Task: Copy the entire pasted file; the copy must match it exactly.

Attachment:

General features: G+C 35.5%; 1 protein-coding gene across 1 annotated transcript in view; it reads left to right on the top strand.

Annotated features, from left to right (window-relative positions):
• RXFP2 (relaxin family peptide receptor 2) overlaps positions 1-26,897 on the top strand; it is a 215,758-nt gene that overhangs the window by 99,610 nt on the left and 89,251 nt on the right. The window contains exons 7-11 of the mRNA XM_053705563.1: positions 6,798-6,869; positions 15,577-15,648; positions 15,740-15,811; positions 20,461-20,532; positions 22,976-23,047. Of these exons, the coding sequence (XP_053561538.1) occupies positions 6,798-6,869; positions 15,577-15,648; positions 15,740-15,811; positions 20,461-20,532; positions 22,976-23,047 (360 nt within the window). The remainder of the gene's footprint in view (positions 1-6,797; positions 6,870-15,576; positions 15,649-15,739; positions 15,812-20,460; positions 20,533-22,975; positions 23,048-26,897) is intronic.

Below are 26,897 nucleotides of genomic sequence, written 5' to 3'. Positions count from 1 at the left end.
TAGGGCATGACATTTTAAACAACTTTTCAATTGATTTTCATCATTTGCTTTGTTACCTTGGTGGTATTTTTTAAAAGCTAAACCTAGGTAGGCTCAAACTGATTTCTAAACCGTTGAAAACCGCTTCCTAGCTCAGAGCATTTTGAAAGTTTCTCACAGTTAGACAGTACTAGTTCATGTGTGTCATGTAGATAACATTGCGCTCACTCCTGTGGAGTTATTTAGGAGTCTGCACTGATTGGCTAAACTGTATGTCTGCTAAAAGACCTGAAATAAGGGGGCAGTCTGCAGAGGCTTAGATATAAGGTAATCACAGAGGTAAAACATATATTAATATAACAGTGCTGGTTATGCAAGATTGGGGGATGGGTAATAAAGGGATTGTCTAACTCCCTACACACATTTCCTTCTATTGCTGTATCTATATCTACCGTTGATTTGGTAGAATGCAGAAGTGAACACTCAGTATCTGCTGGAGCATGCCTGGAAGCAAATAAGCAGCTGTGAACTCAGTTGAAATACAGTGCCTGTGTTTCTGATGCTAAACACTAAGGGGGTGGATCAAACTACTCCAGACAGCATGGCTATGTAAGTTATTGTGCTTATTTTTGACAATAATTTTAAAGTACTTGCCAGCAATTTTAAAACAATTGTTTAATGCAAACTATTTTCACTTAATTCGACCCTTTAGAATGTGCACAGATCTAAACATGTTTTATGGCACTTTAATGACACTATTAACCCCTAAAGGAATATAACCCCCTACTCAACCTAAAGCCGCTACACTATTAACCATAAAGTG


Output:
General features: G+C 35.5%; 1 protein-coding gene across 1 annotated transcript in view; it reads left to right on the top strand.

Annotated features, from left to right (window-relative positions):
• RXFP2 (relaxin family peptide receptor 2) overlaps positions 1-26,897 on the top strand; it is a 215,758-nt gene that overhangs the window by 99,610 nt on the left and 89,251 nt on the right. The window contains exons 7-11 of the mRNA XM_053705563.1: positions 6,798-6,869; positions 15,577-15,648; positions 15,740-15,811; positions 20,461-20,532; positions 22,976-23,047. Of these exons, the coding sequence (XP_053561538.1) occupies positions 6,798-6,869; positions 15,577-15,648; positions 15,740-15,811; positions 20,461-20,532; positions 22,976-23,047 (360 nt within the window). The remainder of the gene's footprint in view (positions 1-6,797; positions 6,870-15,576; positions 15,649-15,739; positions 15,812-20,460; positions 20,533-22,975; positions 23,048-26,897) is intronic.

Below are 26,897 nucleotides of genomic sequence, written 5' to 3'. Positions count from 1 at the left end.
TAGGGCATGACATTTTAAACAACTTTTCAATTGATTTTCATCATTTGCTTTGTTACCTTGGTGGTATTTTTTAAAAGCTAAACCTAGGTAGGCTCAAACTGATTTCTAAACCGTTGAAAACCGCTTCCTAGCTCAGAGCATTTTGAAAGTTTCTCACAGTTAGACAGTACTAGTTCATGTGTGTCATGTAGATAACATTGCGCTCACTCCTGTGGAGTTATTTAGGAGTCTGCACTGATTGGCTAAACTGTATGTCTGCTAAAAGACCTGAAATAAGGGGGCAGTCTGCAGAGGCTTAGATATAAGGTAATCACAGAGGTAAAACATATATTAATATAACAGTGCTGGTTATGCAAGATTGGGGGATGGGTAATAAAGGGATTGTCTAACTCCCTACACACATTTCCTTCTATTGCTGTATCTATATCTACCGTTGATTTGGTAGAATGCAGAAGTGAACACTCAGTATCTGCTGGAGCATGCCTGGAAGCAAATAAGCAGCTGTGAACTCAGTTGAAATACAGTGCCTGTGTTTCTGATGCTAAACACTAAGGGGGTGGATCAAACTACTCCAGACAGCATGGCTATGTAAGTTATTGTGCTTATTTTTGACAATAATTTTAAAGTACTTGCCAGCAATTTTAAAACAATTGTTTAATGCAAACTATTTTCACTTAATTCGACCCTTTAGAATGTGCACAGATCTAAACATGTTTTATGGCACTTTAATGACACTATTAACCCCTAAAGGAATATAACCCCCTACTCAACCTAAAGCCGCTACACTATTAACCATAAAGTG